How slice and tension are linked

tension and slice

Golf Monthly Top 25 Coach Keith Wood asks how slice and tension are linked and offers some simple advice to help you hit more fairways, more often!

1 Slice And Tension

One of the most common causes of a slice, that is often over-looked, is tension. Think about all the great sports and the best sportsman and you should notice that no game is ever played well without rhythm and fluidity. In golf, tension in the swing often translates to a slice – let me explain. One of the key moves in golf is at the start of the downswing where the club should drop down onto the right path. A common cause of a slice is starting the downswing with the right shoulder, throwing the club outside the right path. This is often the result of too much tension in your hands, arms and shoulders at address. So as you take your address position, let the pressure in your hands and arms soften. This will help you create crucial angles in your right elbow during the backswing and then, if you can retain that fluidity, it will help the club drop into a much better position on the way down. Soft arms will also help you find the release required to square the face through impact. This is hugely important but often not taken seriously enough.

Fix your slice

2 Hook Practice

No matter what your fault is, a good way to rid yourself of the affliction is to practice the opposite mistake. In this instance, it means teaching yourself how to hit a hook. This is great for people who don’t want to get too bogged down in the technical elements of the golf swing and would rather work on their feel. While you’re on the range, aim your body and club face to the right and really try to close the face through impact to create a hook. Drop the club on the inside on the way down and then make a very aggressive release through impact – the more right to left spin you generate, the better. By working on this you’ll start to understand how to rid yourself of the slice. This is a great way to develop self-awareness in your golf game.

3 Weight Transfer

The reason a slice is so common is that right-handers will usually have a tendency for their right side to dominate during the golf swing (the opposite often applies for left-handers). As we have already mentioned, this can cause you to throw the club outside the line on the way down but it can also cause your weight to move in the wrong direction. To put it simply your weight should move away from the target during the backswing and towards it during the downswing. However, if you are struggling with a slice you need to check that your weight isn’t falling onto your right side through impact. This will send the club outside the ball-to-target line and cause you to cut across the ball through impact. Work on allowing your weight distribution to move right on the way back and left on the way through. You will start to hit longer, straighter shots.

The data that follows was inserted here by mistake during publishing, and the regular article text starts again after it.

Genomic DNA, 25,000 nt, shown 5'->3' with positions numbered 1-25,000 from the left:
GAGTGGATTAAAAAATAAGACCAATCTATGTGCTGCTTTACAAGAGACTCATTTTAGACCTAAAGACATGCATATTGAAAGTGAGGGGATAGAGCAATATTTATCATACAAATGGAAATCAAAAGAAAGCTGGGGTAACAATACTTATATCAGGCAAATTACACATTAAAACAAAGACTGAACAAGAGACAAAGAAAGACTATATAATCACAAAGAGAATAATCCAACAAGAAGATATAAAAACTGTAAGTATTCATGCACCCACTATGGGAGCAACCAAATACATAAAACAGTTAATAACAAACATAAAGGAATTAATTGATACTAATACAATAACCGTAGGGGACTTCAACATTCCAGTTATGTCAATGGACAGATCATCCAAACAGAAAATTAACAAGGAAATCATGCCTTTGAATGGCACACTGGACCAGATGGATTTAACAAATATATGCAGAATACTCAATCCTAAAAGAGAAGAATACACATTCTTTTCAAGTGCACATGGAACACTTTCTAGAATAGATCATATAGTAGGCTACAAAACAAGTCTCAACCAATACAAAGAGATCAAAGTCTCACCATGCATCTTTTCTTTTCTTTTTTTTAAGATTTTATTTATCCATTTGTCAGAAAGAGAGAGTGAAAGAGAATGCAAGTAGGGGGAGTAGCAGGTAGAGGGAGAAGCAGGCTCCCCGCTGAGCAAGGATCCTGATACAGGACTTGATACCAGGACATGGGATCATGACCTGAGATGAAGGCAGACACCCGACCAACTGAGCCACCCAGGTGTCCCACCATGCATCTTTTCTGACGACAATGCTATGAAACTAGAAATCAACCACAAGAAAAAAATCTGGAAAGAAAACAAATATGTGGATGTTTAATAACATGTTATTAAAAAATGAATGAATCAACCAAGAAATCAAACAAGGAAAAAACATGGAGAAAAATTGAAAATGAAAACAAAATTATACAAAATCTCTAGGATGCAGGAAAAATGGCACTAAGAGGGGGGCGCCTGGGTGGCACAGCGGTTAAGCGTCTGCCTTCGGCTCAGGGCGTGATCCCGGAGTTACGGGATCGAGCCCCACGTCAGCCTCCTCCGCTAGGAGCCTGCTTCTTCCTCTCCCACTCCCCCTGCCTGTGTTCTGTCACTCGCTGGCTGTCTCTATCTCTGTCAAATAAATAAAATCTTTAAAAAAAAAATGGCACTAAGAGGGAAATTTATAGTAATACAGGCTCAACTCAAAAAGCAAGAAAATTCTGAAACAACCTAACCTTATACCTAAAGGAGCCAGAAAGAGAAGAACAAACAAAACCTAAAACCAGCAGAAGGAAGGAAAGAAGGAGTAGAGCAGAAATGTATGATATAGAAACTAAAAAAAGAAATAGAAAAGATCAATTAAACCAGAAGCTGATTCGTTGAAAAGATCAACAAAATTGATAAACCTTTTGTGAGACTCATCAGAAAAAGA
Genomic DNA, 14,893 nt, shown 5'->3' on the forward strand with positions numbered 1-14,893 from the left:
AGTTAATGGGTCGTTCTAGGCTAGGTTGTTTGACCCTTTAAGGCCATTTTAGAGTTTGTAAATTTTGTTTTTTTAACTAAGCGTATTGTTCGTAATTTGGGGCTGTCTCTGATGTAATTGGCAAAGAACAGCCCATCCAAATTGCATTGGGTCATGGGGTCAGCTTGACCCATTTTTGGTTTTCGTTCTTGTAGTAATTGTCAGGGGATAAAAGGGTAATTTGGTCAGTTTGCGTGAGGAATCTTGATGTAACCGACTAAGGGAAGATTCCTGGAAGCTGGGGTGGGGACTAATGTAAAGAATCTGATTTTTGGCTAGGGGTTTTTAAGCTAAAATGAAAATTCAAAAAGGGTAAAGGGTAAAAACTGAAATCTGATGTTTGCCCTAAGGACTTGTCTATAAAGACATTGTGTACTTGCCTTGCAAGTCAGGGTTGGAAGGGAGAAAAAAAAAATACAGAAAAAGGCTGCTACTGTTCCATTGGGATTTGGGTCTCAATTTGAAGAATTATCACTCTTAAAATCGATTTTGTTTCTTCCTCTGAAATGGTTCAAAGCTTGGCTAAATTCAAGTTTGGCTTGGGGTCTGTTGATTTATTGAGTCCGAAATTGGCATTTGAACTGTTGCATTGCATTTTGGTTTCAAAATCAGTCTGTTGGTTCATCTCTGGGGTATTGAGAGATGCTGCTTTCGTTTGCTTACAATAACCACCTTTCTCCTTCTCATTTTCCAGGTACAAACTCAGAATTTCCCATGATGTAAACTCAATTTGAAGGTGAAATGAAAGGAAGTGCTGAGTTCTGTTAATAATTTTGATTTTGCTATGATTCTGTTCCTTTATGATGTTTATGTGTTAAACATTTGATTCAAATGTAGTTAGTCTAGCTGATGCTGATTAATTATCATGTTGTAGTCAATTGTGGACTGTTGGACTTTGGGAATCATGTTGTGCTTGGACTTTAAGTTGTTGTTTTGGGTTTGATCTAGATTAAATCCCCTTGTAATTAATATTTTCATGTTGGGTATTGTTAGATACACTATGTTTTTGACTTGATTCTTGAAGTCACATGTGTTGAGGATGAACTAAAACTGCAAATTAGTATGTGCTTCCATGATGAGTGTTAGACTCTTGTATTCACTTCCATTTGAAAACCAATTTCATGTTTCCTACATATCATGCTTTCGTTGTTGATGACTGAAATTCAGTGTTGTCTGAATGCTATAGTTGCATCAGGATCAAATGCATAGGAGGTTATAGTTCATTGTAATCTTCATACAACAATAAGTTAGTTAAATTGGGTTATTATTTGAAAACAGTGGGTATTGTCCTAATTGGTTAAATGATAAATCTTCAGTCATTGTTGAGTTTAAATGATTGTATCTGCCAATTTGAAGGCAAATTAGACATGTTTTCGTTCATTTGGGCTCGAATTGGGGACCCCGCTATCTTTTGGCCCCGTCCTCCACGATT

4 Body Rotation

If you have been struggling with your accuracy off the tee, losing balls to sliced drives, it is only natural to search for more control. However, this often translates into a restricted body turn as players look to sacrifice distance for accuracy. The problem here is that your body rotation helps create the room required to swing the club on the correct path and also helps square the face through impact. Remember that distance and accuracy in the golf swing go hand-in-hand. You are looking for the club to work in harmony with the rotation of your body – the rotation leading the club through impact on a good path and with plenty of speed. If you are struggling with a slice make sure that your body movement hasn’t become too static.

Keith’s Checklist

  • Make sure your arms, hands and shoulders are relaxed at address
  • Practice hitting hooks to improve swing path and clubface control
  • Move your weight away from the target on the way back and towards it on the way through
  • Let your arms work in harmony with the rotation of your body


Tom Motley
Top 50 Coach

Location: The Kendleshire

Tom Motley has been a PGA professional since 2005. He offers a high level of coaching, utilising the best possible coaching technology eg Swing Catalyst  with pressure plates, TrackMan 4 along with a vast array of training aids. Tom continually develops his skills through spending time with some of the best coaches across the globe.

Teaching philosophy: 

Player first, swing second and understanding the human in front of you is so important. Swing techniques are all different and players want different things from a coach. It is my job to ensure I know how the player works, learns and is most comfortable to ensure they get the most benefit out of each session. On a technical level, simplicity is key but sometimes simple is left incomplete, so deliver the information is the simplest way for any student but don’t leave a session without the player having full understanding. 

Most common problem:

Many have poor concept of what they’re doing/trying to do technically. For this clear communication of faults and fixes is key. Secondly players have expectation levels beyond their skill set, course management is in my opinion one of the most under-taught aspects of the game yet the most influential on lowering players' scores. Seeing players of all levels playing is a huge part of my coaching to ensure I coach the player and the players game not just the swing. 

Most common impact fault:

Clubface orientation. Most players don’t understand why the ball does what it does. By explaining why they have a certain ball flight and giving the focus on start direction rather than swing path quite often a player starts to straighten ball flight. Also off-centre impacts and a lack of understanding of what gear effect is.